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"It smells different here," multimedia artist in residence M Prull shared during his online presentation as part of our New Year's Show & Tell event, describing his fresh impressions of Sitka's Cascade Head surrounds, "that smell that something is very much alive and growing under you."
Prull's work explores themes of transgender identity and "states of in-between-ness" by digitally taking apart photographs and then recombining and layering them to create familiar yet new shapes. In residence, Prull found himself and his camera drawn to the temporal: "The thing that was most interesting to me was the texture of change... pictures of sea foam or the way sea grass was being shaped by the wind... It was important for me to collect textures of change as a way to inform my own understanding of the changes I was going through."
As Prull and others working in residence at Sitka this winter took us inside their research and creative processes, I was moved again and again by the intimacy of their individual work and the invitation to reflect on our personal experiences in this changing and complex time with, in Prull's words, an "empathetic light."
"This year has been really hard for a lot of artists," stop motion animator Alice Langlois shared, reflecting on the power of her residency to inspire new work and creative exchange at a time when connecting with others in ways we take for granted is so compromised. "To be able to give myself permission to work on something, to have a reason to work on something and then be able to show it to people, I'm really, really grateful for that." Her creative spirit was contagious. Langlois led us step by step from nature sketchbook to storyboard to finished animation in a way that made me want to drop everything and make my own snail puppet.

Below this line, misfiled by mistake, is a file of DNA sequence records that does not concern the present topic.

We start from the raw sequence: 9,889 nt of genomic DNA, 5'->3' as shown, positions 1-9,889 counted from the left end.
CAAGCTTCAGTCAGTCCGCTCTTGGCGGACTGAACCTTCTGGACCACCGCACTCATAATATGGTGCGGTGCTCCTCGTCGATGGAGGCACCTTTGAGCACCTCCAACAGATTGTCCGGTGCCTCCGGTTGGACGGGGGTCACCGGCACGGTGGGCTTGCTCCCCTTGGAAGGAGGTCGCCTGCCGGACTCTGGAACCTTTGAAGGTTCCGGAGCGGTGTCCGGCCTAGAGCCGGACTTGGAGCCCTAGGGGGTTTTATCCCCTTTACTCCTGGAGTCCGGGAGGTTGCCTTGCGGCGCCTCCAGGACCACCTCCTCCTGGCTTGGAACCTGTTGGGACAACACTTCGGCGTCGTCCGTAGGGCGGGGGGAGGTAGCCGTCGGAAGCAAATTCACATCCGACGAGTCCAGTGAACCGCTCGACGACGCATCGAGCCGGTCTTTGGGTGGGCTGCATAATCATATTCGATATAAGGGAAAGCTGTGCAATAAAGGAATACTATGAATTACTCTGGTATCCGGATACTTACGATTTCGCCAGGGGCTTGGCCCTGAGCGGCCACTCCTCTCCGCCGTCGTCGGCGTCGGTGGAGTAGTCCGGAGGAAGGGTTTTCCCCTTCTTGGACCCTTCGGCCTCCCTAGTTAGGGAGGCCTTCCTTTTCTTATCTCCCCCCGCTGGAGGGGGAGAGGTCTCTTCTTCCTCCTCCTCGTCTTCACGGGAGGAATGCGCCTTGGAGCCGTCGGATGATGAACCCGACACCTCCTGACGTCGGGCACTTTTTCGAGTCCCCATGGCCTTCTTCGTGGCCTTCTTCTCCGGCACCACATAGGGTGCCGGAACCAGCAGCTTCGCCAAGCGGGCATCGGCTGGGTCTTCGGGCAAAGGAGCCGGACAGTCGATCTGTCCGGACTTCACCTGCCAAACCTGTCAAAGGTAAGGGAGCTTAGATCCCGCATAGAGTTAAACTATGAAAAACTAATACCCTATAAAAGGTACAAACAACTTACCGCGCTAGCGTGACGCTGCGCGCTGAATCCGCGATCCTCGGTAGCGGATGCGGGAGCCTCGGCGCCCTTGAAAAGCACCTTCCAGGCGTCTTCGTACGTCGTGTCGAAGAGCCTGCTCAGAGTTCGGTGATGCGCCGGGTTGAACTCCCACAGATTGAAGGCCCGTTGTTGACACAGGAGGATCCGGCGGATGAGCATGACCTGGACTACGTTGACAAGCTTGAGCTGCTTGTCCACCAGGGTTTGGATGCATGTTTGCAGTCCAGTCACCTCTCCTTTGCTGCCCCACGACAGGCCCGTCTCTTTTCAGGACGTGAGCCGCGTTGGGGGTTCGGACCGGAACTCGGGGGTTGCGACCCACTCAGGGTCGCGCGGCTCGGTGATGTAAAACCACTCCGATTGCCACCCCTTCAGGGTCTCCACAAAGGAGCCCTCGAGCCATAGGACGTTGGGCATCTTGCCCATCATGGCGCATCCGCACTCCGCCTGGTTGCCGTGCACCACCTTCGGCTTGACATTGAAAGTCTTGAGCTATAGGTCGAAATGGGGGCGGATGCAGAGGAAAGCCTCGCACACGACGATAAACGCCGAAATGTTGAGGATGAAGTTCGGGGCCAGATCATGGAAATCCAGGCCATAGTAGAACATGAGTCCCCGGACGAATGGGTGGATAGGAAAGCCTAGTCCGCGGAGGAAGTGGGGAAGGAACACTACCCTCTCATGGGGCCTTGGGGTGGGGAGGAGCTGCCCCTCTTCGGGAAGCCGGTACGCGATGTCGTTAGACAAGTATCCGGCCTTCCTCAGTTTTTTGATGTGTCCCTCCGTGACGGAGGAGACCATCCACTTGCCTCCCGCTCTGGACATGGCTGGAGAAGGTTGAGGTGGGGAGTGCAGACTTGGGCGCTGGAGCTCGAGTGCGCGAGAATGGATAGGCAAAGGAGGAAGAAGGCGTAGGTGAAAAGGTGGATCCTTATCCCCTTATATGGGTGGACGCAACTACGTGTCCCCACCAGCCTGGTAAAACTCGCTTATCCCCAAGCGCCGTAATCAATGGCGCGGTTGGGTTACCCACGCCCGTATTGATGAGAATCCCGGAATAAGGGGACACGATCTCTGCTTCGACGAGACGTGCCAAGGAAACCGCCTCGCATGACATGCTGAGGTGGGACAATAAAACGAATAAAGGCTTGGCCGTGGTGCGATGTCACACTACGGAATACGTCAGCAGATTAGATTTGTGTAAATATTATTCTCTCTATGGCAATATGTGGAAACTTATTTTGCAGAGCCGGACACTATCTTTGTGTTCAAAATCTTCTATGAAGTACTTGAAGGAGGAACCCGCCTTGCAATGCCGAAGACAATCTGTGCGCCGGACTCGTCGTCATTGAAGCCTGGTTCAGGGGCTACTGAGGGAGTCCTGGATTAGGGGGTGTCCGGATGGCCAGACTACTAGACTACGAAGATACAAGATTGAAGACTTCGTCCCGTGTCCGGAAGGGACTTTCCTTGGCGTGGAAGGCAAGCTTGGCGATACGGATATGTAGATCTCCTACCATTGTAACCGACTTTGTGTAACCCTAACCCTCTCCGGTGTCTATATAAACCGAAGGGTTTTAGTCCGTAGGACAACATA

Visual artists in residence Justin Gibbens, Emma Akmakdjian and Alejo Salcedo all shared examples of how social issues from public and environmental health to climate change and racial reckoning surfaced in the work they created at Sitka directly and indirectly. Working on a series of prints with marine mammals as source material, Gibbens' inner dialog with 2020 ultimately expressed itself in an image of a whale raising a white flag of surrender from its blowhole. Akmakdjian shared a series of three-dimensional sound vessels lovingly woven from seaweed into which she will project and amplify the recorded voices of ocean scientists. Salcedo described infusing the act of carving the empty spaces in his seabird linocut with hidden positive meaning, removing the material in unbroken, water-like curls.
From the undercurrents of their sharing, I felt a tug to explore how the mindset I bring to my own work shows up in the clarity and power of what I physically create. "This is the fun part," Salcedo encouraged, reflecting not just on what he creates but also the intention he brings to the process of creating it, "You get to decide what movements you make."
The power of mindful process to open us up and surprise us was also evident in photographer Brittney Cathey-Adams' presentation. Cathey-Adams used her time at Sitka to scan hundreds of images from her archives while listening to a recording of her grandmother and best friend who passed away two years ago and to start opening herself up to a new and deeply personal body of work that's been dormant and waiting for her to be ready.
"For me, photography is a sentimental and desperate way to hold close to the things that I know are changing and that I'd love to stop from changing... Sitka gave me time to go through the grieving process I thought I was done with... I'm making it, and I'm crying over it, and I'm talking to it and it's talking back to me ... which sounds silly maybe," Cathey-Adams shared unapologetically, "but I do think that if we leave enough space for our work, to look at it, to see it, to take it in, then it will talk to us."
It didn't sound silly at all.
Sitka's next Show & Tell event is tonight. I hope to learn alongside you there.
Wishing us all fresh perspective in the New Year,